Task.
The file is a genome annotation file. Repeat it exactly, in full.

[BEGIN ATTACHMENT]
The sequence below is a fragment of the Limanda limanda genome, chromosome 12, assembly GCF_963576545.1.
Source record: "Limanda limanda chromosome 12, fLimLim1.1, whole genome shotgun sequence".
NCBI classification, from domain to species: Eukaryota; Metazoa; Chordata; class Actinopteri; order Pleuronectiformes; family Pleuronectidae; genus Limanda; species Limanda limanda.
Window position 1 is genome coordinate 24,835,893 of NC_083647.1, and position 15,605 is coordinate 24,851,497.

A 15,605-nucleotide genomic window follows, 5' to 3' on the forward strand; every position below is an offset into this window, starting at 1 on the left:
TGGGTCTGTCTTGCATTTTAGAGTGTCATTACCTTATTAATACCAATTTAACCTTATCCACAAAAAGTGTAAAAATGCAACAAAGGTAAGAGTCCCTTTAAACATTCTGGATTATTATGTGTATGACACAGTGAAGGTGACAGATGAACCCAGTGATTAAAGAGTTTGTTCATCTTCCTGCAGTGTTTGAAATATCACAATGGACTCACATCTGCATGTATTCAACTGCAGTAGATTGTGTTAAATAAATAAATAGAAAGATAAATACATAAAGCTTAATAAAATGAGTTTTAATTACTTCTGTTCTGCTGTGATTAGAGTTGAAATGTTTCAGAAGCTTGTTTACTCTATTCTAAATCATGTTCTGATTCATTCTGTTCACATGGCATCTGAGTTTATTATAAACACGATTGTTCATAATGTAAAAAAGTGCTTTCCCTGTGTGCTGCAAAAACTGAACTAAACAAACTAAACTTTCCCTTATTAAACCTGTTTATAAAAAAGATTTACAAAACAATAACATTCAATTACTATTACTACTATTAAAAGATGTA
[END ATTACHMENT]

The sequence below is a fragment of the Limanda limanda genome, chromosome 12, assembly GCF_963576545.1.
Source record: "Limanda limanda chromosome 12, fLimLim1.1, whole genome shotgun sequence".
NCBI classification, from domain to species: Eukaryota; Metazoa; Chordata; class Actinopteri; order Pleuronectiformes; family Pleuronectidae; genus Limanda; species Limanda limanda.
Window position 1 is genome coordinate 24,835,893 of NC_083647.1, and position 15,605 is coordinate 24,851,497.

A 15,605-nucleotide genomic window follows, 5' to 3' on the forward strand; every position below is an offset into this window, starting at 1 on the left:
TGGGTCTGTCTTGCATTTTAGAGTGTCATTACCTTATTAATACCAATTTAACCTTATCCACAAAAAGTGTAAAAATGCAACAAAGGTAAGAGTCCCTTTAAACATTCTGGATTATTATGTGTATGACACAGTGAAGGTGACAGATGAACCCAGTGATTAAAGAGTTTGTTCATCTTCCTGCAGTGTTTGAAATATCACAATGGACTCACATCTGCATGTATTCAACTGCAGTAGATTGTGTTAAATAAATAAATAGAAAGATAAATACATAAAGCTTAATAAAATGAGTTTTAATTACTTCTGTTCTGCTGTGATTAGAGTTGAAATGTTTCAGAAGCTTGTTTACTCTATTCTAAATCATGTTCTGATTCATTCTGTTCACATGGCATCTGAGTTTATTATAAACACGATTGTTCATAATGTAAAAAAGTGCTTTCCCTGTGTGCTGCAAAAACTGAACTAAACAAACTAAACTTTCCCTTATTAAACCTGTTTATAAAAAAGATTTACAAAACAATAACATTCAATTACTATTACTACTATTAAAAGATGTA